The willows may be weeping, but if they are near to your hives your bees will be laughing all the way to the dinner table.
Willow is one of the most important early spring sources of protein-packed pollen. It is a dioecious species, meaning that each individual plant will bear either male or female flowers, but not both. Pollen is only produced by the male flowers.
Workers are stimulated to go out in search of pollen through the action of a pheromone emitted by open brood. It’s a virtuous circle. With the winter-stored pollen quickly getting used up to produce brood food for the first of the year’s hatched larvae, the promotion of foraging behaviour amongst workers brings in fresh stocks, which in turn stimulate the queen to accelerate her laying.
As an insect-pollinated plant, willow needs honeybees and other pollinators to visit both the male and female catkins. That means there’s a meal of carbohydrate rich nectar available from all of the flowers.
Come March, winter honey stores will be critically low, so this early nectar source can be a life saver for honey bees. As in the case of pollen, incoming nectar will accelerate the queen’s laying rate, so producing an urgently needed new generation of nurse bees.
Willows produce a generous amount of sap, a real draw for plant-sucking aphids. The high sucrose content of the sap is partly synthesised by the aphids into complex sugars or oligosaccharides, then excreted in the form of ‘honeydew’. Bees will collect this, process it and store it as honeydew honey.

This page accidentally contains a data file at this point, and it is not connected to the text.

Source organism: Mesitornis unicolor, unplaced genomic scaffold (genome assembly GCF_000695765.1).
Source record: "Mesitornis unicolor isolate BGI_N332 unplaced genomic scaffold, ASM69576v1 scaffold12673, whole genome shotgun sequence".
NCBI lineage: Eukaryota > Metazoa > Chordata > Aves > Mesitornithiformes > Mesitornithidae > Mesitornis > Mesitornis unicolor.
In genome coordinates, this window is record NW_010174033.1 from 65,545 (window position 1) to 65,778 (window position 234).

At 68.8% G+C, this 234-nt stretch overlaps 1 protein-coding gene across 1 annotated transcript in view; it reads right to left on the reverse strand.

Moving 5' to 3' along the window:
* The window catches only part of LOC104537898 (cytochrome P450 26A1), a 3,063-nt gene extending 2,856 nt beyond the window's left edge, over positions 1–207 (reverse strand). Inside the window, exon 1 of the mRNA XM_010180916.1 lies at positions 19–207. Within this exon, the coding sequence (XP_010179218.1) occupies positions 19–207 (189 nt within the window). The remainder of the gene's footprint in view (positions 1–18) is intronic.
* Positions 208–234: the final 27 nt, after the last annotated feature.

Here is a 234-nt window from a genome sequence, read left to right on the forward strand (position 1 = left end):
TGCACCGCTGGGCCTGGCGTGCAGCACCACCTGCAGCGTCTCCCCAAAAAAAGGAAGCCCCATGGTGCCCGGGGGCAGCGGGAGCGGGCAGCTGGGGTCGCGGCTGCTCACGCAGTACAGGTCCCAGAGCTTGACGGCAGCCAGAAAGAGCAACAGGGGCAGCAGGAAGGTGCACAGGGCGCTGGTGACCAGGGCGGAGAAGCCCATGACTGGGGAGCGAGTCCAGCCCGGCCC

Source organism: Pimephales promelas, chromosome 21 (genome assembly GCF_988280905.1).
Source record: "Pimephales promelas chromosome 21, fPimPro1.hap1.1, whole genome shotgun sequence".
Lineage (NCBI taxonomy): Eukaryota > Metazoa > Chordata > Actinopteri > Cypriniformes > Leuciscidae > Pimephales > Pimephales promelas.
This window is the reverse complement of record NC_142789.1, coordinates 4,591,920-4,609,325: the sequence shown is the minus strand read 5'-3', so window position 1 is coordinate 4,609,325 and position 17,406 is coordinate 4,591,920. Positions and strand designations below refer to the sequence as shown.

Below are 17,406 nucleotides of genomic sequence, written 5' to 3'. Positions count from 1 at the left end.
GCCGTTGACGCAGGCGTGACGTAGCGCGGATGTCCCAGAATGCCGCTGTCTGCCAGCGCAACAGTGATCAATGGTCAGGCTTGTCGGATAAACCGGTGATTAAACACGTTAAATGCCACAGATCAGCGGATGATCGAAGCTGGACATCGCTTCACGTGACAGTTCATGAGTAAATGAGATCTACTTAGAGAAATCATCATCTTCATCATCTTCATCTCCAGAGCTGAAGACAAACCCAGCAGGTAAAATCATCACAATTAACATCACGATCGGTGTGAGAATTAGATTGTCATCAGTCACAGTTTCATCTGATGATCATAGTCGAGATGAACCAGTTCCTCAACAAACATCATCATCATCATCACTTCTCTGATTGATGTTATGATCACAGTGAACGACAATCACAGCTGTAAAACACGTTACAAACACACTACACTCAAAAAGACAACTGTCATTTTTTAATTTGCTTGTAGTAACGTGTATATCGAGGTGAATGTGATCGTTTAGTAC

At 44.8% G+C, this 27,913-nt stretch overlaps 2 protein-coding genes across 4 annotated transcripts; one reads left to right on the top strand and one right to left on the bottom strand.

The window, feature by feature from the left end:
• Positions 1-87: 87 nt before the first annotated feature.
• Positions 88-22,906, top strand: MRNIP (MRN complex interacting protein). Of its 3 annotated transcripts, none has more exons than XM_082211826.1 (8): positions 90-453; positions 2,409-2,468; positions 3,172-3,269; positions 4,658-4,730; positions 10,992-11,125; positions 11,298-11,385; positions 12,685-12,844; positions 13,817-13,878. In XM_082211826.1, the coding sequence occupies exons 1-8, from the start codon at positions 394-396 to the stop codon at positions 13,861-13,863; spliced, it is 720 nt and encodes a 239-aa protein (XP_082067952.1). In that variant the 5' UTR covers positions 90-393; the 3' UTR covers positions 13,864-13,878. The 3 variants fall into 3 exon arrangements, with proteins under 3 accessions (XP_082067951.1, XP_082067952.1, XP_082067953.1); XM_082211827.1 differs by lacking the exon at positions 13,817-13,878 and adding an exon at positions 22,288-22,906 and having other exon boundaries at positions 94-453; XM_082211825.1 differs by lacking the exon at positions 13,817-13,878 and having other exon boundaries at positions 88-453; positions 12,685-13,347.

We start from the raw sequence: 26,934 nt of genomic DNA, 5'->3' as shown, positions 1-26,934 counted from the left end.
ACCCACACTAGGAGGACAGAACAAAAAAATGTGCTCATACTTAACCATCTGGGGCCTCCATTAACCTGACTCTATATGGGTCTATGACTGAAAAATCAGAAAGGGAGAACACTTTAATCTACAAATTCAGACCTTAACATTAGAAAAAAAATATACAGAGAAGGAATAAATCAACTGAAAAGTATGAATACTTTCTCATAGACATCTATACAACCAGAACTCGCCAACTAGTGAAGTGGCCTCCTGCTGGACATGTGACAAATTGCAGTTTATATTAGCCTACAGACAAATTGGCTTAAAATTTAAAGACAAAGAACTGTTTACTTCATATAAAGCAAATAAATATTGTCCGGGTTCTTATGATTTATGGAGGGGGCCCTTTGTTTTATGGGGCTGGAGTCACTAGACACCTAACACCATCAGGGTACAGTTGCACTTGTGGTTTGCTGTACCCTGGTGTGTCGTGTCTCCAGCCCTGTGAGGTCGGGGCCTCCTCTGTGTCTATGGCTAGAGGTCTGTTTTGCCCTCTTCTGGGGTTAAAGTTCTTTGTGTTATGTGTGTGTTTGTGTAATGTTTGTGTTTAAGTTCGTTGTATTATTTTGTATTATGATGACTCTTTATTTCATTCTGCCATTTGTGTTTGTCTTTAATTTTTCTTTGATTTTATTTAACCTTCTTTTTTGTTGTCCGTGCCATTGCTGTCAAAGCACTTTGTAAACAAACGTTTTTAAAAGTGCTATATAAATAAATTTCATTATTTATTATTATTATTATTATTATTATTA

In its precise definition of ‘honey’, the Honey (Scotland) Regulations 2015 begins by telling us that it is “the natural sweet substance produced by Apis mellifera bees from the nectar of plants or from secretions of living parts of plants or excretions of plant-sucking insects…..” Yum, yum!
Willows, sometimes called Sallows, belong to the Genus Salix. The bark and leaves contain a substance called salicin. If consumed, this is converted into salicylic acid, which has a medicinal effect. Potions prepared from willow have been used by humans throughout history for easing aches and pains.
In 1897, a scientist working for the German chemical company Bayer AG produced a synthetic version of the active ingredient in willow, in the form of acetylsalicylic acid, still marketed by Bayer today as Asprin.
Bayer also produces the neonicotinoid pesticides Imidacloprid and Thiacloprid.